Exit question: Though the charitable spirit is admirable, when you consider they are making an active effort to make sure illegal immigrants are being paid fairly, do you really think they give a damn about enforcing the sovereign borders of this nation?
The U.S. squares off against Algeria on Wednesday in their last match in group play. What do they need to do in order to advance to the single-elimination round of 16? Pretty simple: Win and they're in. Lose and go home. And a draw? World Cup scoring system being what it is, there are a myriad of possibilities, so we'll let Deadspin break down all the variables here and where the commenters, as usual, do not disappoint.
Uninspired: I like how every 4 years the U.S. World Cup squad inspires millions of American schoolchildren to play baseball.
Janetrenomanchild: Slovenia's leaving for Group F, anyways. Better conference for TV revenue.
BlylevenThedude: If the US draws, the US has to find Algeria and Slovenia on a map.
and our favorite:
Clintonportishead: There hasn't been this much fervor over a series of questionable draws since Muhammad Ali's last round of Pictionary.
The ship, owned by Zim Lines, was not carrying any controversial cargo, nor is Zim involved in politics in any way; it was targeted simply because the shipping company is based in Israel.
The planned protest and blockade were organized by The Free Palestine Movement (one of the same groups which organized the Gaza “flotilla” in the first place) as well as a rogues’ gallery of nearly every communist, anti-Israel and radical Islamist group in the Bay Area:
Follow the link as Zombie notices a willful conflating by the local media of the concepts and actions of "picketing" vs. "protesting". They are very much different, however, they are being treated as one in the same in order to provide cover for the labor unions involved.
With her lung capacity at 25 percent and dropping, 27-year-old Tiffany Tate was approved for a double lung transplant at Tucson's University Medical Center.
Tate, who has the genetic disease cystic fibrosis, began carrying her cell phone at all times, hoping to hear from the transplant center. The wait for matching donor lungs, she was told, could be between two months and one year.
That was April 20.
"I got to the point where I knew I was ready. I was excited," said Tate, who lives in Chandler.
AHCCCS officials say the cuts were necessary to keep the state's form of Medicaid from operating at a deficit.
Call it whatever you want, just don't call it rationing.
The cuts represent a savings of about $4 million per year, AHCCCS officials say. AHCCCS spokeswoman Monica Coury said her agency had the "horrible task" of putting together benefit reductions, and that the transplants affected represent a small number of patients.
"We looked at the clinical data, reviewed the literature nationally and looked at our own outcomes," she said.
A lung transplant does not cure cystic fibrosis, Coury said.
"Patients with cystic fibrosis who get a lung transplant might get extra time with a good quality of life, but inevitably the CF will reinfect the new lung," she said. "It's a horrible discussion to have, but that's the situation."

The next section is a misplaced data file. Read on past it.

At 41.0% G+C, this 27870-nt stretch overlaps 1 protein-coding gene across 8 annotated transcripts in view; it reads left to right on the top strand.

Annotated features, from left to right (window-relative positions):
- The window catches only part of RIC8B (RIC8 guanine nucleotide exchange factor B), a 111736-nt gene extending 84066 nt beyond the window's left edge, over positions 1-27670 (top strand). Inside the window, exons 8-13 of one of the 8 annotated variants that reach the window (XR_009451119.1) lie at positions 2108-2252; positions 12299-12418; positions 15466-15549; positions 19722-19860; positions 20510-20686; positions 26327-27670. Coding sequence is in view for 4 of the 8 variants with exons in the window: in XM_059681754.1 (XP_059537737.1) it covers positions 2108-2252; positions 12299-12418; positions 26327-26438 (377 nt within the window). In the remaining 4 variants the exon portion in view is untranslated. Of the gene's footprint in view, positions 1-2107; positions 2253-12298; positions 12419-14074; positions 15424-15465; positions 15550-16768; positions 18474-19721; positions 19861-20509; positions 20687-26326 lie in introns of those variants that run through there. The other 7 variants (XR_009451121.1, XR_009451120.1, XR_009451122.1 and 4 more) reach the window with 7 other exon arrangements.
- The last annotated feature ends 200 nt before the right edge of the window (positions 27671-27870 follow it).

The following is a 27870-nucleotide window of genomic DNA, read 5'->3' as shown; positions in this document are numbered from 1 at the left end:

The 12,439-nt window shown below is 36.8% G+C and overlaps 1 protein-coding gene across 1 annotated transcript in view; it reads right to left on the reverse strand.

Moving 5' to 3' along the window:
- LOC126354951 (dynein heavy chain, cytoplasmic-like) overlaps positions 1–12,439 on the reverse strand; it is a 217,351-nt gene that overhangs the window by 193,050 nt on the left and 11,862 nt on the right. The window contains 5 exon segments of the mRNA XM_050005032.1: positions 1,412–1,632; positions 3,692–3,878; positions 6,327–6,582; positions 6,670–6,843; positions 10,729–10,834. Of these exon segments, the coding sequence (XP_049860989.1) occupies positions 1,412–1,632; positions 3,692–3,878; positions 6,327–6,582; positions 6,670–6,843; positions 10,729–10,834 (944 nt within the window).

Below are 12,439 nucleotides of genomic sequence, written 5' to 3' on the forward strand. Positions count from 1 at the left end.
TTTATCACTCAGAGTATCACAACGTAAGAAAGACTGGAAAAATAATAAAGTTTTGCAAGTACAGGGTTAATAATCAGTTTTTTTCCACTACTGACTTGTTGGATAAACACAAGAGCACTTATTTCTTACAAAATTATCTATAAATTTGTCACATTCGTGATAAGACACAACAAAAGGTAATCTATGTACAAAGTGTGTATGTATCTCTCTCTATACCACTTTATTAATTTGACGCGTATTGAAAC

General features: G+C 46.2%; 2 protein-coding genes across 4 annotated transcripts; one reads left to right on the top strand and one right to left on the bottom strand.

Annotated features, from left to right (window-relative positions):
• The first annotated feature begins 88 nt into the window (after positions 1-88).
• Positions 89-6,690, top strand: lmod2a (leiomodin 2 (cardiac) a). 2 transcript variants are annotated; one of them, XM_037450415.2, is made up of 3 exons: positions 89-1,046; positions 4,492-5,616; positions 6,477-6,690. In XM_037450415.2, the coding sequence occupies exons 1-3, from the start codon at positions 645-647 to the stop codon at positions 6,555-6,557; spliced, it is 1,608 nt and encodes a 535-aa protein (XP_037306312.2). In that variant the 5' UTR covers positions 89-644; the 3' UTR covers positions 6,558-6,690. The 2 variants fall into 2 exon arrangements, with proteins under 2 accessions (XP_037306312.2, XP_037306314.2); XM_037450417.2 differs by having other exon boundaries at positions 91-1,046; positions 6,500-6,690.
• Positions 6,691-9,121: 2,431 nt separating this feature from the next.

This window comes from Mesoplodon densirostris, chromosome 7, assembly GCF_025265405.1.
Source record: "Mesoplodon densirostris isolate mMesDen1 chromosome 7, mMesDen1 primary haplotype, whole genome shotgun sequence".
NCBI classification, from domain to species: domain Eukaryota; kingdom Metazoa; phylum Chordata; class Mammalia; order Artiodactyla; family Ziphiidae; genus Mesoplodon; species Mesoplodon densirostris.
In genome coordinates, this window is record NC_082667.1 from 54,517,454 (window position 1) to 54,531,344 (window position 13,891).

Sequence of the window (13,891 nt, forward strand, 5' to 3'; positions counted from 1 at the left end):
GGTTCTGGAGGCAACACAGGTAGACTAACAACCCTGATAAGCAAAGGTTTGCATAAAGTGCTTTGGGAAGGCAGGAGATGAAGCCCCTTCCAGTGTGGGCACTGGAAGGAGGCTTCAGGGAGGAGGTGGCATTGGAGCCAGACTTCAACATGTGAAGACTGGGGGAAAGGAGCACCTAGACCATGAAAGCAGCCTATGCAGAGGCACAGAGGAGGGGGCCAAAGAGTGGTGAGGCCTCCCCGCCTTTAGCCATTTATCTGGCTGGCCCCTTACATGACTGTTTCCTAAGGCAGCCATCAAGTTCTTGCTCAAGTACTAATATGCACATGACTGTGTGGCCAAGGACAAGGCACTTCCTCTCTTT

Yeah, it's not as if the lung transplant will actually cure cystic fibrosis. After all, what's all this nonsense about quality of life, any way? They've got costs to contain there in Arizona and that really is the bottom line.
From a paper titled, "Freedom and Exchange in Communist Cuba" by Yoani Sanchez for the Cato Institute (H/T: Carpe Diem):
"An increasing number of Cubans are disillusioned with socialism and are demanding change. One of the tools that Cubans are now using to recover their freedom of expression and association is the Internet, which has quickly given rise to a community of cyber-dissidents, despite the Cuban government’s efforts to make Internet use difficult. Now that the state is out of money and there are no more rights to exchange for benefits, the demand for freedom is on the rise.
That nails it. Not the internet part but the "rights" part. Cubans are finding out that simply declaring everything a "right" (employment, health care, education, etc.) has not resulted in an improvement in their quality of life and surely hasn't resulted in an increase in freedom.
When you run out of "rights" to bestow upon yourself, the "struggle" loses quite a bit of its sex appeal and your country is left figuring out just how it's going to pay for all those "rights". Will we have to descend to third-world status before we figure out what the Cubans are figuring out?
Alchemy, Phrenology and Spontaneous Generation were all pseudo-sciences that enjoyed their proverbial 15 minutes of fame and then were rightly discarded because... well, because they were all bogus - they didn't work.
So, why is it that socialism keeps getting a pass? Why is it that socialism has not yet been assigned its appropriate spot on the ash heap of history? There are those that say that perhaps what is happening in Europe right now and its unfolding-as-we-speak consequences are the last nail in the coffin of socialism/collectivism. We're all for that sentiment as boys can dream but the lure of easy money, and more appropriately, the lure of someone elses money is a temptation too great for man to resist.
KOOK, guest blogging at Left Coast Rebel has more, here.
We were just getting back from sea trials in time for Thursday's game 7 match up between our beloved Lakers and the hated Boston Celtics. Attendant responsibilities at work have prevented us from commenting on it until now.